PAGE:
Japan earthquake
Local residents listen to radio broadcasts to gather information upon escaping to an elementary school after a tsunami warning was issued in Sendai, in this photo taken by Kyodo. Reuters

Japan's Fukushima Prefecture has been hit by a major earthquake of 6.8 magnitude triggering a minor tsunami as seismologists have warned that the quake was caused by the aftershock of the 2011 deadly disaster.

The quake, which hit 10km below the sea surface on Saturday (12 July) early morning, has injured at least one person.

The effects of the tremors have also been felt in Tokyo, which is located about 250kms from the epicentre.

Although a 20cm minor tsunami was generated by the tremor in the Ishinomaki Ayukawa and Ofunato, no damage has been reported so far. Smaller waves have also been witnessed in other eastern Japanese coastal regions.

In Japan's seismic scale between one and seven, the quake was registered as four.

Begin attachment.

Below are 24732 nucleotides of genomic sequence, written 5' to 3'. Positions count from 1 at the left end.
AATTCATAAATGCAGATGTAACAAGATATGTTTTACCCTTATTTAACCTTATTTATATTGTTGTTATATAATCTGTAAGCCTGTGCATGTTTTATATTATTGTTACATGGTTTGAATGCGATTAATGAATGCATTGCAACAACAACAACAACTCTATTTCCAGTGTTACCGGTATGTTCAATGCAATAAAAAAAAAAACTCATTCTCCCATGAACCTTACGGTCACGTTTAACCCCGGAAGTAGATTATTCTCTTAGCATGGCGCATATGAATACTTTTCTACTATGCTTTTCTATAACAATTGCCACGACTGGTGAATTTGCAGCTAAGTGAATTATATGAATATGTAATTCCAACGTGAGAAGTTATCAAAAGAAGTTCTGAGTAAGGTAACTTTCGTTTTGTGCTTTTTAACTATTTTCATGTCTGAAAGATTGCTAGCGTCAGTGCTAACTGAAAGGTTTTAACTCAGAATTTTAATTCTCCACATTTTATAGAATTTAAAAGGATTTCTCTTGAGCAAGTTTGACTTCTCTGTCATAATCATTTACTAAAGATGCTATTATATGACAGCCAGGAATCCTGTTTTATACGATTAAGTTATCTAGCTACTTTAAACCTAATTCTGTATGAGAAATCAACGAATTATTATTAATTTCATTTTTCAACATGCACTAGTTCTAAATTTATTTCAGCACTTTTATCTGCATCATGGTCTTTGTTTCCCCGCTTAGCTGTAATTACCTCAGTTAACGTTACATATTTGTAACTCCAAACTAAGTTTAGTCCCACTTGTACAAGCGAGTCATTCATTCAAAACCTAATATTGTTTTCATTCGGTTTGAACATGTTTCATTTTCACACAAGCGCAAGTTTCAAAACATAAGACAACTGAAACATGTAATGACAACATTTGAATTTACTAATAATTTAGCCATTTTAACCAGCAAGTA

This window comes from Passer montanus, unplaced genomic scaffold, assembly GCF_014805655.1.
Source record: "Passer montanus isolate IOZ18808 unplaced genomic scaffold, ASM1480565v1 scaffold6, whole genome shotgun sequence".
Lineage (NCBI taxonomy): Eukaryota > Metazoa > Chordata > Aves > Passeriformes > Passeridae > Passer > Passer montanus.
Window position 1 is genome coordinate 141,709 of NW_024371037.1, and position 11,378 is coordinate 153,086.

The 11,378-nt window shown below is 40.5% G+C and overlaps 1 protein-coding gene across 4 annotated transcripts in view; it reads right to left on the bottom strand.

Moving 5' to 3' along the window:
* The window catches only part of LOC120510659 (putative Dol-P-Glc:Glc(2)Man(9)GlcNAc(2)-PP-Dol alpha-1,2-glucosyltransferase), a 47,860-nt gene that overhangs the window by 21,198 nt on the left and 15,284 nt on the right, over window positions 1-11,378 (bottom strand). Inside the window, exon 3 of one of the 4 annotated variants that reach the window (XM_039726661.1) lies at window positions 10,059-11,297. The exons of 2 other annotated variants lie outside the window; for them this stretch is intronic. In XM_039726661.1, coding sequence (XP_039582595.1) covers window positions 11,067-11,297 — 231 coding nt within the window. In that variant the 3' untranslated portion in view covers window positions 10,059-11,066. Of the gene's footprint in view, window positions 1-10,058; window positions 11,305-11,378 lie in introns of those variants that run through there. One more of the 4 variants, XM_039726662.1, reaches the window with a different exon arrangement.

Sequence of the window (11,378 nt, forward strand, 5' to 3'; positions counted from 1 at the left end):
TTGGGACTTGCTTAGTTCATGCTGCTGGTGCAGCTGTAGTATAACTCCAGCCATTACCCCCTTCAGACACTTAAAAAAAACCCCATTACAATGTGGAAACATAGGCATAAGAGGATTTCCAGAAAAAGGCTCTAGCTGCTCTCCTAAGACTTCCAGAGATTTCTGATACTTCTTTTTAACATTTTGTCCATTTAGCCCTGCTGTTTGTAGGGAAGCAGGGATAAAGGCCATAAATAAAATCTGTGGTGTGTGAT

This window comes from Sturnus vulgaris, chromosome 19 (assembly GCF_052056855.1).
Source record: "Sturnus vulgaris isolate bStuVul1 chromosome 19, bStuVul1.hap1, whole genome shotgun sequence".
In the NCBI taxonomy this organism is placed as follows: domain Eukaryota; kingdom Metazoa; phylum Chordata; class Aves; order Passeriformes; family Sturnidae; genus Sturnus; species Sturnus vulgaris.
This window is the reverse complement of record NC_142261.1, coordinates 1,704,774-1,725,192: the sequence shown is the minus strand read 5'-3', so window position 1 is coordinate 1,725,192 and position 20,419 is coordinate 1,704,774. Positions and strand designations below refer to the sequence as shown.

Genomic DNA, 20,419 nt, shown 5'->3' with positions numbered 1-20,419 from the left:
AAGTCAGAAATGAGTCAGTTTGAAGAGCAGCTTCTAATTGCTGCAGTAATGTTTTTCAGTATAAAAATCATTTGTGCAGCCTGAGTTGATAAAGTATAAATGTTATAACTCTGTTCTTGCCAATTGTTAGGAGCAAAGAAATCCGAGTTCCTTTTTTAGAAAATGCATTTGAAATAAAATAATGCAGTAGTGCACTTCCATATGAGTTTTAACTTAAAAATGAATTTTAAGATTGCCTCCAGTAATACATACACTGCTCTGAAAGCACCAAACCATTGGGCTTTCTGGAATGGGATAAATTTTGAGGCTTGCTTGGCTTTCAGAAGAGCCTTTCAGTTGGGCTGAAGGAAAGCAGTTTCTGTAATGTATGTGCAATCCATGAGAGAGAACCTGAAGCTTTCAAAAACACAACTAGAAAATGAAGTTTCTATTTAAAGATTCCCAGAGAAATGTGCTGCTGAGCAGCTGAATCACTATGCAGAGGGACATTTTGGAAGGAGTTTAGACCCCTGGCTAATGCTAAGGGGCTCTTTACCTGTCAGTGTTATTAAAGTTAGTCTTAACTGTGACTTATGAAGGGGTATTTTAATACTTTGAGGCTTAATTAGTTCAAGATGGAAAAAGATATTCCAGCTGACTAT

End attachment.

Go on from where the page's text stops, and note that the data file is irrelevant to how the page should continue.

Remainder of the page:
Meanwhile, experts have said several such aftershocks can be expected in the coming days as they suspect the latest tremor was an aftershock.

According to the seismologist Yasuhiro Yoshida of the Japan Meteorological Agency, the latest tremor was a delayed tectonic reaction of the 9.0-magnitude quake which struck the Fukushima nuclear power plant in 2011 accompanied by monster tsunami waves.

"There are fears that relatively large earthquakes will occasionally occur in the ocean area where aftershocks of the great earthquake continue. The aftershock activity has been steadily declining on a long-term basis. But aftershocks, accompanied by tsunamis, will still occur," he said according to the Japan Today.

In March 2011, the deadly catastrophe claimed at least 18,000 lives and crippled the Fukushima nuclear power facility.